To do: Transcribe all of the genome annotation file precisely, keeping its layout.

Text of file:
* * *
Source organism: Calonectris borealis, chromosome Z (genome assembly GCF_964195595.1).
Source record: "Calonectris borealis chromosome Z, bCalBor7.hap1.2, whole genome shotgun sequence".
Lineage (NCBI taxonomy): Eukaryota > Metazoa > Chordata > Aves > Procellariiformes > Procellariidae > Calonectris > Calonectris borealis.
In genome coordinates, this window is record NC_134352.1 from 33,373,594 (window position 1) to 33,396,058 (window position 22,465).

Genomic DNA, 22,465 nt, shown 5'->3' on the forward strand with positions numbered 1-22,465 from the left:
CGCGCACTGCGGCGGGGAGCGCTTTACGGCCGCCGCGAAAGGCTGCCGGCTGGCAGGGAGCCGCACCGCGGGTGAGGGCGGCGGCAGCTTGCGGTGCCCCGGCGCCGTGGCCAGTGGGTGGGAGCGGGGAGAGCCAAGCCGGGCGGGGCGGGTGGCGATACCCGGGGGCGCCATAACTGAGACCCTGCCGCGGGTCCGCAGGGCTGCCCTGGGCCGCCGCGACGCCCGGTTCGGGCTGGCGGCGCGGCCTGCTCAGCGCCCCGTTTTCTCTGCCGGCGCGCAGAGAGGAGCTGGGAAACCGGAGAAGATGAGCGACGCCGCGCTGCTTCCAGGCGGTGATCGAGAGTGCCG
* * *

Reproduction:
Source organism: Calonectris borealis, chromosome Z (genome assembly GCF_964195595.1).
Source record: "Calonectris borealis chromosome Z, bCalBor7.hap1.2, whole genome shotgun sequence".
Lineage (NCBI taxonomy): Eukaryota > Metazoa > Chordata > Aves > Procellariiformes > Procellariidae > Calonectris > Calonectris borealis.
In genome coordinates, this window is record NC_134352.1 from 33,373,594 (window position 1) to 33,396,058 (window position 22,465).

Genomic DNA, 22,465 nt, shown 5'->3' on the forward strand with positions numbered 1-22,465 from the left:
CGCGCACTGCGGCGGGGAGCGCTTTACGGCCGCCGCGAAAGGCTGCCGGCTGGCAGGGAGCCGCACCGCGGGTGAGGGCGGCGGCAGCTTGCGGTGCCCCGGCGCCGTGGCCAGTGGGTGGGAGCGGGGAGAGCCAAGCCGGGCGGGGCGGGTGGCGATACCCGGGGGCGCCATAACTGAGACCCTGCCGCGGGTCCGCAGGGCTGCCCTGGGCCGCCGCGACGCCCGGTTCGGGCTGGCGGCGCGGCCTGCTCAGCGCCCCGTTTTCTCTGCCGGCGCGCAGAGAGGAGCTGGGAAACCGGAGAAGATGAGCGACGCCGCGCTGCTTCCAGGCGGTGATCGAGAGTGCCG